Can poly kayak be stored in cold?

My wife has a Poly kayak (Walden Odyssey). We store it in a unwarmed storage building. The temperuture may drop down to 0F in winter.

May the cold damage the kayak’s plastic?

Our Experience
We store our Cape Horn 15 (and our ply/epoxy VKs) in the basement of our summer place, where winter temps can fall well below freezing for weeks at a time. So far, no observable damage. We do take care to ensure the interior of the hull is dry when the boat is put away, and leave the hatch covers slightly ajar to allow for air circulation.

Read archives about storage
Yes, storage is possible but you need to rely on the information in the Archives. The position you store your “yak” in makes a difference. I used that information myself this year.

Thank you
Thank you, everybody.

does anyone know if it explands?
I have heard that if a material absorbs water it will expand and be damaged. I hear that fiberglass and kevlar can be damaged in this way, is it true for poly as well?

No worries
Keep it clean & dry, and you’ll have no problems.

When I had a poly boat, it was stored in a garage which went down below zero at times. Never had a problem. In fact, I stored my composite boats out there, too.

Drying out the hatches & cockpit before putting the boat away are key. A nice coat of 303 helps, too.


Kevlar and fiberglass are

– Last Updated: Nov-30-04 4:09 PM EST –

fabric made by weaving. This fabric is then impregnated with resin to make it stiff, and then coated. Water can be absorbed in areas where resin/coating are breached.

Polyethelene is simply a plastic polymer and will not absorb water.

Mine has been fine, cold-stored
I have kept my Squall in an unheated shed every winter. No problems. Winter lows can go below 0 F, though usually they’re more like 10 to 20.

My wood kayak resides there, too.

Almost all ice-cube trays
are made of high-density polyethylene. Some new ice-cube trays are made from polypropylene with an elastomer (rubber)compound mixed in. Ethylene needs no compound.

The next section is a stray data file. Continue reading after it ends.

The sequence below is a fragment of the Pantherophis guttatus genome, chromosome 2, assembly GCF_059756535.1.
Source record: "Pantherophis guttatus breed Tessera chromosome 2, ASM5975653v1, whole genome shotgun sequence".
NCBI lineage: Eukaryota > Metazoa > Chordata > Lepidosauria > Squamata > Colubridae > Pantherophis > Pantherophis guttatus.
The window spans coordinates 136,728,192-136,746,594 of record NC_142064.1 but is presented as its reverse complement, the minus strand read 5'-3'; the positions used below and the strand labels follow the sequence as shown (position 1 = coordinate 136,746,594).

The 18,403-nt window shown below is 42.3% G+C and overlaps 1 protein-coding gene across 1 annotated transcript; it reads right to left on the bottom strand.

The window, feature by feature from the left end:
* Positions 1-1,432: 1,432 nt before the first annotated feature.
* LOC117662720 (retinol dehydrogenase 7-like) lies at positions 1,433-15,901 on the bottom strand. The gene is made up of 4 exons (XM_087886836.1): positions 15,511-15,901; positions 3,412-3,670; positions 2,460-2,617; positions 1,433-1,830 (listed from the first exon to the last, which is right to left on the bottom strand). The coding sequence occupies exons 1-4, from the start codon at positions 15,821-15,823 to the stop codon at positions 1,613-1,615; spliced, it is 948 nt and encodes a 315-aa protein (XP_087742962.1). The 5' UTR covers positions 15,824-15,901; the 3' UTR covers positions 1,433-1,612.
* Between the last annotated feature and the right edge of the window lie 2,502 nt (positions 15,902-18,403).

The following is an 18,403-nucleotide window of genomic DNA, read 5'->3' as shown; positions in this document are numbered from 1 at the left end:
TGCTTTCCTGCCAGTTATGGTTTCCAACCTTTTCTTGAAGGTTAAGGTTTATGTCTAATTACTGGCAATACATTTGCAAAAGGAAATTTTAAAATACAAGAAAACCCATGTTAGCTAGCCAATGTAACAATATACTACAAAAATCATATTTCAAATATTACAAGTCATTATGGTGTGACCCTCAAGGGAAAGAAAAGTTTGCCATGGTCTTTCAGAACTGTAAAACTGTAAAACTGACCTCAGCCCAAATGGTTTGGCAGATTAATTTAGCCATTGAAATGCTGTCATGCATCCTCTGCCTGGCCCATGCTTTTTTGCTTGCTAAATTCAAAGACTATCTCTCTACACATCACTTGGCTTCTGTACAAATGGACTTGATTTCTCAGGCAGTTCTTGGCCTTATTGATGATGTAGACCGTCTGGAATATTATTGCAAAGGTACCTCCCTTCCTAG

Mine was outside in -30 last winter
The kids and I blew bubbles on the deck, they froze solid. Not kidding, you could hold them in your hand.

Had two poly boats on outdoor racks (I paddle all winter), no harm done.

This should set your mind at ease tarpan

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I used to attend pool practice sessions with my poly Noah WW kayak in a Michigan town 25 miles from where I lived. The temperature was frequently in the mid 20*f range during the trips to and from. I knew the poly was tough and wanted to be real sure how tough as this was going to be used very rough. I did have some experience with poly items actually in use in prolonged freezing conditions and never had problems before so I decided to really test the poly of the yak. I did cold water paddling as well and did not want to be in something that may not hold up to conditions. On to the test ...

After a nice warm pool session I would load the poly yak on the racks on top of my full size Ford E-350 van. We would drive home the 35 to 45 minutes it normally took. Most of this was at freeway speeds of around 75. Quite the chill factor! When I arrived home the poly would be colder than an ice cube throughout and be very stiff for poly. I would untie the yak and toss it off the van so it would land on it's bottom on the solidly frozen ground (lawn) beside the driveway. A free fall of 8' to 9' I believe. I did this repeatedly about 7 or 8 years ago. The poly yak never sustained any damage and is still in use today.

Oh yes, almost forgot. I stored the poly hull outside all winter hung against the outside north-west wall of the garage. The overhang shaded it most of the day. Nothing protected it from the cold and extra low temperatures of the north wind and every late afternoon it received the warmth of the west sun for a few hours. The hull was heated and cooled everyday.

If the drops and the heating cooling cycles of a Michigan winter did not hurt my poly hull I would not be too concerned about storing yours outside if I were you. Do try to shade it completely from the sun if at all possible. It is also best not to put the tarp directly on the hull, but to suspend it over the hull, giving it some breathing space to keep condensation off. Condensation held against the hull for a period can cause irregular color changes. (There have been a lot of threads on covering if you need more info on that.)

Hope this eases your mind about simply storing your poly hull outside.

Happy Paddl'n!